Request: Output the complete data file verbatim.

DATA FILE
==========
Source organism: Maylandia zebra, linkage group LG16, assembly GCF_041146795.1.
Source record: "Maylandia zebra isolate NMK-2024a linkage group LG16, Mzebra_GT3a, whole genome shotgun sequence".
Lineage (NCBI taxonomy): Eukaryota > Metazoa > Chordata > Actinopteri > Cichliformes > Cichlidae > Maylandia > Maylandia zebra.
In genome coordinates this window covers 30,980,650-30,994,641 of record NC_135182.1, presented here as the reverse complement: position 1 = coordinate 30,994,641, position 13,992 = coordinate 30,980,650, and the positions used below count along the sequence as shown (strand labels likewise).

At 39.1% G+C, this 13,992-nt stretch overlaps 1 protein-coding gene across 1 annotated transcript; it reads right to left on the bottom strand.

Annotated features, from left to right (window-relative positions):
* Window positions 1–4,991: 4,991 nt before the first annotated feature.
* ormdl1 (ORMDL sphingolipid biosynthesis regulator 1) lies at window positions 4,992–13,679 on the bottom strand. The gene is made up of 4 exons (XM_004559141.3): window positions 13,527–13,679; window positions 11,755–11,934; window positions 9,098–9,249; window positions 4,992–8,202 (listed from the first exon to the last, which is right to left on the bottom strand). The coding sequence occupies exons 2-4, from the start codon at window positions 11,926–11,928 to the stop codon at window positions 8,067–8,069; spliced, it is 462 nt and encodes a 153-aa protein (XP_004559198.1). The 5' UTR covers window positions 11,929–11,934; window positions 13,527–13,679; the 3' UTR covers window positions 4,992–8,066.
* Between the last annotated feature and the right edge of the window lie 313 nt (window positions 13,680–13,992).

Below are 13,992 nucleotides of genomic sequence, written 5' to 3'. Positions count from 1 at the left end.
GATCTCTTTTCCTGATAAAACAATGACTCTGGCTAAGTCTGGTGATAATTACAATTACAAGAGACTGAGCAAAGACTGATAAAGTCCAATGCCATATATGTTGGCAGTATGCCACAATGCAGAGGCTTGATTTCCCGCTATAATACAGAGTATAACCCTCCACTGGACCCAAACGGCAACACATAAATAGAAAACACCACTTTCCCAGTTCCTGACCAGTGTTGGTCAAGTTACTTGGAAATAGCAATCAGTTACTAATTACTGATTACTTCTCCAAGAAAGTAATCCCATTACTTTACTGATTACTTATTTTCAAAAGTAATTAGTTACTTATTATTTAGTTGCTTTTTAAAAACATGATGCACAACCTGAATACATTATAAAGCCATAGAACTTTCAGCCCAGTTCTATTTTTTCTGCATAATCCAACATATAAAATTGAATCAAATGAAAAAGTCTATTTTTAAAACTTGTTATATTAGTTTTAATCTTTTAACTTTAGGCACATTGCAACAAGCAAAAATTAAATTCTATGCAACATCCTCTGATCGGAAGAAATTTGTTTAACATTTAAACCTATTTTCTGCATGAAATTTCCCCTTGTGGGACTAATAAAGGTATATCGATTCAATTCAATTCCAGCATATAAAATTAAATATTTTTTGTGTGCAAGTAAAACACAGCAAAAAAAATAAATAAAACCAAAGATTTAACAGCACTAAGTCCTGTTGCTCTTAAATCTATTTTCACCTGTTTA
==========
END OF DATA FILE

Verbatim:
Source organism: Maylandia zebra, linkage group LG16, assembly GCF_041146795.1.
Source record: "Maylandia zebra isolate NMK-2024a linkage group LG16, Mzebra_GT3a, whole genome shotgun sequence".
Lineage (NCBI taxonomy): Eukaryota > Metazoa > Chordata > Actinopteri > Cichliformes > Cichlidae > Maylandia > Maylandia zebra.
In genome coordinates this window covers 30,980,650-30,994,641 of record NC_135182.1, presented here as the reverse complement: position 1 = coordinate 30,994,641, position 13,992 = coordinate 30,980,650, and the positions used below count along the sequence as shown (strand labels likewise).

At 39.1% G+C, this 13,992-nt stretch overlaps 1 protein-coding gene across 1 annotated transcript; it reads right to left on the bottom strand.

Annotated features, from left to right (window-relative positions):
* Window positions 1–4,991: 4,991 nt before the first annotated feature.
* ormdl1 (ORMDL sphingolipid biosynthesis regulator 1) lies at window positions 4,992–13,679 on the bottom strand. The gene is made up of 4 exons (XM_004559141.3): window positions 13,527–13,679; window positions 11,755–11,934; window positions 9,098–9,249; window positions 4,992–8,202 (listed from the first exon to the last, which is right to left on the bottom strand). The coding sequence occupies exons 2-4, from the start codon at window positions 11,926–11,928 to the stop codon at window positions 8,067–8,069; spliced, it is 462 nt and encodes a 153-aa protein (XP_004559198.1). The 5' UTR covers window positions 11,929–11,934; window positions 13,527–13,679; the 3' UTR covers window positions 4,992–8,066.
* Between the last annotated feature and the right edge of the window lie 313 nt (window positions 13,680–13,992).

Below are 13,992 nucleotides of genomic sequence, written 5' to 3'. Positions count from 1 at the left end.
GATCTCTTTTCCTGATAAAACAATGACTCTGGCTAAGTCTGGTGATAATTACAATTACAAGAGACTGAGCAAAGACTGATAAAGTCCAATGCCATATATGTTGGCAGTATGCCACAATGCAGAGGCTTGATTTCCCGCTATAATACAGAGTATAACCCTCCACTGGACCCAAACGGCAACACATAAATAGAAAACACCACTTTCCCAGTTCCTGACCAGTGTTGGTCAAGTTACTTGGAAATAGCAATCAGTTACTAATTACTGATTACTTCTCCAAGAAAGTAATCCCATTACTTTACTGATTACTTATTTTCAAAAGTAATTAGTTACTTATTATTTAGTTGCTTTTTAAAAACATGATGCACAACCTGAATACATTATAAAGCCATAGAACTTTCAGCCCAGTTCTATTTTTTCTGCATAATCCAACATATAAAATTGAATCAAATGAAAAAGTCTATTTTTAAAACTTGTTATATTAGTTTTAATCTTTTAACTTTAGGCACATTGCAACAAGCAAAAATTAAATTCTATGCAACATCCTCTGATCGGAAGAAATTTGTTTAACATTTAAACCTATTTTCTGCATGAAATTTCCCCTTGTGGGACTAATAAAGGTATATCGATTCAATTCAATTCCAGCATATAAAATTAAATATTTTTTGTGTGCAAGTAAAACACAGCAAAAAAAATAAATAAAACCAAAGATTTAACAGCACTAAGTCCTGTTGCTCTTAAATCTATTTTCACCTGTTTA